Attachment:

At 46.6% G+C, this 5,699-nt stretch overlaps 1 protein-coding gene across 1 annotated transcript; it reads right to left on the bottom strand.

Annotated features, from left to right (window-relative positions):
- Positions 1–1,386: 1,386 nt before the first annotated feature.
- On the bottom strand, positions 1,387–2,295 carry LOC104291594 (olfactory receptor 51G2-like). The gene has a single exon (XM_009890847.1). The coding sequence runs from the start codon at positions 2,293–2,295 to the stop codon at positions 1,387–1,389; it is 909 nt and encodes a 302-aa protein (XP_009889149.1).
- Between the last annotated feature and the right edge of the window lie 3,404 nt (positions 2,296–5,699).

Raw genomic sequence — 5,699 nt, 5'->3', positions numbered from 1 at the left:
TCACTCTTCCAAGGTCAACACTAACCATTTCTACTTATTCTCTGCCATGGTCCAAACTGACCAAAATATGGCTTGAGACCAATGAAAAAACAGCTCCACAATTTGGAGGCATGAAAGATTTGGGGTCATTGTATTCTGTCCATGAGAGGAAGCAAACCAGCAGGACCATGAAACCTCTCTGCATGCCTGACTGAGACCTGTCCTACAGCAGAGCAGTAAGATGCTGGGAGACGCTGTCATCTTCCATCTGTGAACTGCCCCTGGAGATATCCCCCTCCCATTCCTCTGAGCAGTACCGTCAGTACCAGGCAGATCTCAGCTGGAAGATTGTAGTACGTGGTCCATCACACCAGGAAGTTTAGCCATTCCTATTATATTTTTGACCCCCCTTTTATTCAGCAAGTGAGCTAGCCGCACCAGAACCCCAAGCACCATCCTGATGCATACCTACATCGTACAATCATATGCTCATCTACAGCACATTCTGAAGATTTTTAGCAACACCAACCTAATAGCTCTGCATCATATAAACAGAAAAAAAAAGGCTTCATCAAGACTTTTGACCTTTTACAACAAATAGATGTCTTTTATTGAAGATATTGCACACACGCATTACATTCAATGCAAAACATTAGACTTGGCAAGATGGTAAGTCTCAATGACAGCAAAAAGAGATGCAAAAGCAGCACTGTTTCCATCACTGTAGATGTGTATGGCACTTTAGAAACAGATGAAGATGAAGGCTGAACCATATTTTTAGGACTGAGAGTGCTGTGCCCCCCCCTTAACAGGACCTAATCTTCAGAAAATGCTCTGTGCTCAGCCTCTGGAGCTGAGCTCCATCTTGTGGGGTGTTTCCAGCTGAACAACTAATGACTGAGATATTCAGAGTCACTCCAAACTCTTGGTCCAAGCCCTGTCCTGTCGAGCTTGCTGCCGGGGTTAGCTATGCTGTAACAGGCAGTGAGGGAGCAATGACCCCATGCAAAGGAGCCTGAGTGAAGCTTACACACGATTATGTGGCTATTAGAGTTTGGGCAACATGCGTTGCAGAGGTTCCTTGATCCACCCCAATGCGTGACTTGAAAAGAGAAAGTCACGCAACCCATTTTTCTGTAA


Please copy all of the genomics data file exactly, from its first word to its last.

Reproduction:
At 46.6% G+C, this 5,699-nt stretch overlaps 1 protein-coding gene across 1 annotated transcript; it reads right to left on the bottom strand.

Annotated features, from left to right (window-relative positions):
- Positions 1–1,386: 1,386 nt before the first annotated feature.
- On the bottom strand, positions 1,387–2,295 carry LOC104291594 (olfactory receptor 51G2-like). The gene has a single exon (XM_009890847.1). The coding sequence runs from the start codon at positions 2,293–2,295 to the stop codon at positions 1,387–1,389; it is 909 nt and encodes a 302-aa protein (XP_009889149.1).
- Between the last annotated feature and the right edge of the window lie 3,404 nt (positions 2,296–5,699).

Raw genomic sequence — 5,699 nt, 5'->3', positions numbered from 1 at the left:
TCACTCTTCCAAGGTCAACACTAACCATTTCTACTTATTCTCTGCCATGGTCCAAACTGACCAAAATATGGCTTGAGACCAATGAAAAAACAGCTCCACAATTTGGAGGCATGAAAGATTTGGGGTCATTGTATTCTGTCCATGAGAGGAAGCAAACCAGCAGGACCATGAAACCTCTCTGCATGCCTGACTGAGACCTGTCCTACAGCAGAGCAGTAAGATGCTGGGAGACGCTGTCATCTTCCATCTGTGAACTGCCCCTGGAGATATCCCCCTCCCATTCCTCTGAGCAGTACCGTCAGTACCAGGCAGATCTCAGCTGGAAGATTGTAGTACGTGGTCCATCACACCAGGAAGTTTAGCCATTCCTATTATATTTTTGACCCCCCTTTTATTCAGCAAGTGAGCTAGCCGCACCAGAACCCCAAGCACCATCCTGATGCATACCTACATCGTACAATCATATGCTCATCTACAGCACATTCTGAAGATTTTTAGCAACACCAACCTAATAGCTCTGCATCATATAAACAGAAAAAAAAAGGCTTCATCAAGACTTTTGACCTTTTACAACAAATAGATGTCTTTTATTGAAGATATTGCACACACGCATTACATTCAATGCAAAACATTAGACTTGGCAAGATGGTAAGTCTCAATGACAGCAAAAAGAGATGCAAAAGCAGCACTGTTTCCATCACTGTAGATGTGTATGGCACTTTAGAAACAGATGAAGATGAAGGCTGAACCATATTTTTAGGACTGAGAGTGCTGTGCCCCCCCCTTAACAGGACCTAATCTTCAGAAAATGCTCTGTGCTCAGCCTCTGGAGCTGAGCTCCATCTTGTGGGGTGTTTCCAGCTGAACAACTAATGACTGAGATATTCAGAGTCACTCCAAACTCTTGGTCCAAGCCCTGTCCTGTCGAGCTTGCTGCCGGGGTTAGCTATGCTGTAACAGGCAGTGAGGGAGCAATGACCCCATGCAAAGGAGCCTGAGTGAAGCTTACACACGATTATGTGGCTATTAGAGTTTGGGCAACATGCGTTGCAGAGGTTCCTTGATCCACCCCAATGCGTGACTTGAAAAGAGAAAGTCACGCAACCCATTTTTCTGTAA